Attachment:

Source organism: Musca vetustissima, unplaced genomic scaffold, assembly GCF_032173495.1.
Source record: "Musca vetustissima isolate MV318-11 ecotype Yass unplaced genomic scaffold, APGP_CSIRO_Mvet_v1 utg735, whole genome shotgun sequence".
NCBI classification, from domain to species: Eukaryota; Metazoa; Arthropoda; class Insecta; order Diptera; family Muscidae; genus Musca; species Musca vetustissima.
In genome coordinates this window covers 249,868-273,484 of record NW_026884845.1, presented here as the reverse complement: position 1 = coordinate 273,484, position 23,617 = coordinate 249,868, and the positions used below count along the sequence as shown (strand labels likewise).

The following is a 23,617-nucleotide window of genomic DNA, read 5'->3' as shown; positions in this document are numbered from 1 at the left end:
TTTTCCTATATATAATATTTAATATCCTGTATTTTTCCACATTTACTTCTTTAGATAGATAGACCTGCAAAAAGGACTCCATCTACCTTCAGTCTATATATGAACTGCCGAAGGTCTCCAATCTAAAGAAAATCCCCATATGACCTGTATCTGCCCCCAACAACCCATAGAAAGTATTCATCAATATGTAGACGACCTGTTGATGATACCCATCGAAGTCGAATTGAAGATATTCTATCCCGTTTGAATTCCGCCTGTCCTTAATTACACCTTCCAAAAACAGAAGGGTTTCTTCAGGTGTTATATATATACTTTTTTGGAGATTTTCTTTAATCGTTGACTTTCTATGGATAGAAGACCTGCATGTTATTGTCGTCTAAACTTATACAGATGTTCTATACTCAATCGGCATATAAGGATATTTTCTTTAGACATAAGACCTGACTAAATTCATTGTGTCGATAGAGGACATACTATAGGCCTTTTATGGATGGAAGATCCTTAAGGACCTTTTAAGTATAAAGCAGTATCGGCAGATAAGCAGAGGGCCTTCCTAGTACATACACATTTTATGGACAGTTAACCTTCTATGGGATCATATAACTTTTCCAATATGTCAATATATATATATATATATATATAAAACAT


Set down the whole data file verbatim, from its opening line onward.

Source organism: Musca vetustissima, unplaced genomic scaffold, assembly GCF_032173495.1.
Source record: "Musca vetustissima isolate MV318-11 ecotype Yass unplaced genomic scaffold, APGP_CSIRO_Mvet_v1 utg735, whole genome shotgun sequence".
NCBI classification, from domain to species: Eukaryota; Metazoa; Arthropoda; class Insecta; order Diptera; family Muscidae; genus Musca; species Musca vetustissima.
In genome coordinates this window covers 249,868-273,484 of record NW_026884845.1, presented here as the reverse complement: position 1 = coordinate 273,484, position 23,617 = coordinate 249,868, and the positions used below count along the sequence as shown (strand labels likewise).

The following is a 23,617-nucleotide window of genomic DNA, read 5'->3' as shown; positions in this document are numbered from 1 at the left end:
TTTTCCTATATATAATATTTAATATCCTGTATTTTTCCACATTTACTTCTTTAGATAGATAGACCTGCAAAAAGGACTCCATCTACCTTCAGTCTATATATGAACTGCCGAAGGTCTCCAATCTAAAGAAAATCCCCATATGACCTGTATCTGCCCCCAACAACCCATAGAAAGTATTCATCAATATGTAGACGACCTGTTGATGATACCCATCGAAGTCGAATTGAAGATATTCTATCCCGTTTGAATTCCGCCTGTCCTTAATTACACCTTCCAAAAACAGAAGGGTTTCTTCAGGTGTTATATATATACTTTTTTGGAGATTTTCTTTAATCGTTGACTTTCTATGGATAGAAGACCTGCATGTTATTGTCGTCTAAACTTATACAGATGTTCTATACTCAATCGGCATATAAGGATATTTTCTTTAGACATAAGACCTGACTAAATTCATTGTGTCGATAGAGGACATACTATAGGCCTTTTATGGATGGAAGATCCTTAAGGACCTTTTAAGTATAAAGCAGTATCGGCAGATAAGCAGAGGGCCTTCCTAGTACATACACATTTTATGGACAGTTAACCTTCTATGGGATCATATAACTTTTCCAATATGTCAATATATATATATATATATATATAAAACAT